Yeah, I don’t know if this was interesting to anyone but I’m glad I wrote something. Stay tuned, I’ll wrote short reviews for Captain America: The Winter Soldier, Only Lovers Left Alive (I didn’t get Hiddleston himself as a birthday gift but I did get a lot of messages including his pictures :D ) and Noah the next time. Thanks for reading this rambling!
As an amateur photographer the visuals of films have high importance to me. I can forgive a lot to a film if it looks great (eg. The Hobbit: Desolation of Smaug). And when a film looks especially great, I can even forget to follow the story and concentrate on cinematography. When done right, it’s a breath-taking experience. And that’s why I want to celebrate cinematographers on my new The Best of the Best list (previous ones you can find here: Actresses, Actors, TV Shows, Directors, TV characters, Films of 2013 & Future Husbands).
Like always, I want to mention a few bubbling unders; and remember these are my favourites, not the masters that have taken the field necessarily forward or something like that. No, they’re my favourites, so the most of them are guys (unfortunately, only men) that are still working today actively or even guys who have just started gaining reputation. If you’re interested in the masters, here’s list of 50 best by Total Film.
Ok, so, the bubbling unders. These guys have gotten my attention but they’re lists of accomplishments are just not that long. Yet, I hope. Fabian Wagner has shot television, most notably Game of Thrones and Sherlock Holmes of BBC. Especially the latter has some unbelievably beautiful shots and he was nominated for Emmy for his work in the series. I already mentioned Desolation of Smaug, so I have to mention Andrew Lesnie who’s Peter Jackson’s choice for cinematographer, he has shot all Jackson’s Middle Earth movies. Beautifully. John Alcott was Kubrick’s regular. His best work can be seen in Barry Lyndon where they actually shot a lot of footage in candle light! That must have been a nightmare.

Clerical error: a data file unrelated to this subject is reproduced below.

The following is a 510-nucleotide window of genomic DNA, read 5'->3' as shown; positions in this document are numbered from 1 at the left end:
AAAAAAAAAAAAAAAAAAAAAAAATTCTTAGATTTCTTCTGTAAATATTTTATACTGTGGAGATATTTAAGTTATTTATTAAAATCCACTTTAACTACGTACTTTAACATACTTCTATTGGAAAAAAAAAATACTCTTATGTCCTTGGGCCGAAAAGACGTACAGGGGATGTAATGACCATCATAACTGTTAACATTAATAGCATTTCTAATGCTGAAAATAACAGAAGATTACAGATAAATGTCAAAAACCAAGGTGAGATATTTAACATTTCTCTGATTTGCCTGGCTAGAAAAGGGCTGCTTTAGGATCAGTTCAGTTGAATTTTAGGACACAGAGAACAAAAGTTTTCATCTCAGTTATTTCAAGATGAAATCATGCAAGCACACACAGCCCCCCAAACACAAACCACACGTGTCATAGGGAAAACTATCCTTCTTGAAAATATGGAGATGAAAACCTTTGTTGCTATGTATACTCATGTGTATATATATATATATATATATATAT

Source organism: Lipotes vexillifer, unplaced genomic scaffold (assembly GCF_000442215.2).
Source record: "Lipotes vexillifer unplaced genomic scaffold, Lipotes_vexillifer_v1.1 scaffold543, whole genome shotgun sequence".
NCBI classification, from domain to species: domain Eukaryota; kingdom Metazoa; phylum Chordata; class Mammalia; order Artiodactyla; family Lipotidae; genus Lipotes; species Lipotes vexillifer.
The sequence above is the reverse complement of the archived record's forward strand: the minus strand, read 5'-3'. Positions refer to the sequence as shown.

Another legend: Conrad L. Hall has shot eg. American Beauty (amazing work!), Road to Perdition, Butch Cassidy and the Sundance Kid and many more. He has been nominated for the Oscar 10 times and he won three of them. He has been mentioned in all of the great cinematographers lists as well. Robert Richardson is one to mention as well. His career has been amazing and it doesn’t look like he is going to slow down anytime soon. Just ask Tarantino, Scorsese or Oliver Stone, his regular collaborators. Him and Janisz Kaminski (Spielberg’s pal; Schindler’s List, Saving Private Ryan, Lincoln) should probably be on my top-10 but like I said, it’s my favourites and these guys just didn’t make it. But they really should have, they’re amazing. And the last one outside of my top ten, who is my number 11, is Greig Fraser, who seems very much upcoming with works like Zero Dark Thirty, Snow White and the Huntsman and especially Killing Them Softly.
The most notably to me he is the cinematographer of Drive. And Drive is one of the most beautiful films I’ve seen. Ever. I was in tears in the cinema while watching it and at the same time it is brutally violent. Such an unbelievably great work. He has done a lot of “whatever” films too but just because of Drive, I love him. And he has shot the new X-Men film; I have quite high hopes for that.
I just noticed that this sucks. I hadn’t put them in order yet and it’s really hard. He could be upper on the list because even though he hasn’t done a lot yet, what he has done, is impeccable. Låt den Rätte Komma In (Let the Right One In), Her and the best so far; Tinker Tailor Soldier Spy. If you haven’t seen the last one, just see it because of the cinematography. It’s so good. He has also shot Nolan’s upcoming Interstellar. Can’t be bad. I’m also glad he’s totally international, born in Switzerland, origins from The Netherlands and Sweden and studied in Poland.
Here’s the man who inspired me to do this list. Inside Llewyn Davis is a masterpiece when it comes to cinematography. Dark Shadows and Harry Potter & the Half-Blood Prince also have beautiful cinematography. Delbonnel is specialised in darker subjects, he uses a lot of darkness with a hint of light. Or a lot of colours like in Amélie. Which ever way, he does it superbly.